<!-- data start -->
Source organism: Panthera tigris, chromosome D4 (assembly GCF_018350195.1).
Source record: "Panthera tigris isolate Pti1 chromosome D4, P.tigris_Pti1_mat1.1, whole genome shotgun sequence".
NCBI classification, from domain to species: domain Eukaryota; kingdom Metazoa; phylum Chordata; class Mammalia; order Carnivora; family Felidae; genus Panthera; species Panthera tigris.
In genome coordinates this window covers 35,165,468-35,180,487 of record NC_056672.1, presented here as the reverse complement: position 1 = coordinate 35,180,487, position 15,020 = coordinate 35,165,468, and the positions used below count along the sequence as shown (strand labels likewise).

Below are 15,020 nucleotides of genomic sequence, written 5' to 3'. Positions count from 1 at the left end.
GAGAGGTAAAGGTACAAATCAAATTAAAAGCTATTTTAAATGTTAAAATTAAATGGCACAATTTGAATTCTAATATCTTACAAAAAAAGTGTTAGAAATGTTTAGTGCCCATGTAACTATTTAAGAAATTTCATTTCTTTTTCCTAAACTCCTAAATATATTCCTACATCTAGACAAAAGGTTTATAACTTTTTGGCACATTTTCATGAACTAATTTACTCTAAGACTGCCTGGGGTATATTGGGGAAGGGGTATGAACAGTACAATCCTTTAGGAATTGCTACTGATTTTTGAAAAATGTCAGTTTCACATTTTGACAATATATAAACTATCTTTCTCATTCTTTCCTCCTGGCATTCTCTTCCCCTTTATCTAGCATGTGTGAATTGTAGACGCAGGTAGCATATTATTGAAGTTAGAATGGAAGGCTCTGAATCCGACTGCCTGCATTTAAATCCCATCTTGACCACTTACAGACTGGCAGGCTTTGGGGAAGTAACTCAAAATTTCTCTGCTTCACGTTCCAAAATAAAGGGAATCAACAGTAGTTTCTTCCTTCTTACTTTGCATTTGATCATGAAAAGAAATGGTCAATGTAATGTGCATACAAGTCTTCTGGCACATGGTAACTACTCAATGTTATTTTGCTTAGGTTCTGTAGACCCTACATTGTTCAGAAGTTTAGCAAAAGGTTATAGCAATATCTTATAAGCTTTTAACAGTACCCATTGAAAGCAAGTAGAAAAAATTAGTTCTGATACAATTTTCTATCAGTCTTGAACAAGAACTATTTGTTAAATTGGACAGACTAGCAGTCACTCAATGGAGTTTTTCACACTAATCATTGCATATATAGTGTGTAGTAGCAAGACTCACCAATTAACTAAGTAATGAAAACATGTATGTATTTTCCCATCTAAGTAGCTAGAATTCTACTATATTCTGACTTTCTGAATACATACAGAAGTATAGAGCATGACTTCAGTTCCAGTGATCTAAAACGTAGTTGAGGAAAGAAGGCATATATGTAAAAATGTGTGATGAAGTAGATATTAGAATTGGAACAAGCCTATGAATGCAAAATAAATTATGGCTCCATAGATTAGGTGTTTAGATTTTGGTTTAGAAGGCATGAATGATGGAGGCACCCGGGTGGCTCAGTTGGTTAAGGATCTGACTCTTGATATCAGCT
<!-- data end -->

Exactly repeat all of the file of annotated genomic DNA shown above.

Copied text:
Source organism: Panthera tigris, chromosome D4 (assembly GCF_018350195.1).
Source record: "Panthera tigris isolate Pti1 chromosome D4, P.tigris_Pti1_mat1.1, whole genome shotgun sequence".
NCBI classification, from domain to species: domain Eukaryota; kingdom Metazoa; phylum Chordata; class Mammalia; order Carnivora; family Felidae; genus Panthera; species Panthera tigris.
In genome coordinates this window covers 35,165,468-35,180,487 of record NC_056672.1, presented here as the reverse complement: position 1 = coordinate 35,180,487, position 15,020 = coordinate 35,165,468, and the positions used below count along the sequence as shown (strand labels likewise).

Below are 15,020 nucleotides of genomic sequence, written 5' to 3'. Positions count from 1 at the left end.
GAGAGGTAAAGGTACAAATCAAATTAAAAGCTATTTTAAATGTTAAAATTAAATGGCACAATTTGAATTCTAATATCTTACAAAAAAAGTGTTAGAAATGTTTAGTGCCCATGTAACTATTTAAGAAATTTCATTTCTTTTTCCTAAACTCCTAAATATATTCCTACATCTAGACAAAAGGTTTATAACTTTTTGGCACATTTTCATGAACTAATTTACTCTAAGACTGCCTGGGGTATATTGGGGAAGGGGTATGAACAGTACAATCCTTTAGGAATTGCTACTGATTTTTGAAAAATGTCAGTTTCACATTTTGACAATATATAAACTATCTTTCTCATTCTTTCCTCCTGGCATTCTCTTCCCCTTTATCTAGCATGTGTGAATTGTAGACGCAGGTAGCATATTATTGAAGTTAGAATGGAAGGCTCTGAATCCGACTGCCTGCATTTAAATCCCATCTTGACCACTTACAGACTGGCAGGCTTTGGGGAAGTAACTCAAAATTTCTCTGCTTCACGTTCCAAAATAAAGGGAATCAACAGTAGTTTCTTCCTTCTTACTTTGCATTTGATCATGAAAAGAAATGGTCAATGTAATGTGCATACAAGTCTTCTGGCACATGGTAACTACTCAATGTTATTTTGCTTAGGTTCTGTAGACCCTACATTGTTCAGAAGTTTAGCAAAAGGTTATAGCAATATCTTATAAGCTTTTAACAGTACCCATTGAAAGCAAGTAGAAAAAATTAGTTCTGATACAATTTTCTATCAGTCTTGAACAAGAACTATTTGTTAAATTGGACAGACTAGCAGTCACTCAATGGAGTTTTTCACACTAATCATTGCATATATAGTGTGTAGTAGCAAGACTCACCAATTAACTAAGTAATGAAAACATGTATGTATTTTCCCATCTAAGTAGCTAGAATTCTACTATATTCTGACTTTCTGAATACATACAGAAGTATAGAGCATGACTTCAGTTCCAGTGATCTAAAACGTAGTTGAGGAAAGAAGGCATATATGTAAAAATGTGTGATGAAGTAGATATTAGAATTGGAACAAGCCTATGAATGCAAAATAAATTATGGCTCCATAGATTAGGTGTTTAGATTTTGGTTTAGAAGGCATGAATGATGGAGGCACCCGGGTGGCTCAGTTGGTTAAGGATCTGACTCTTGATATCAGCT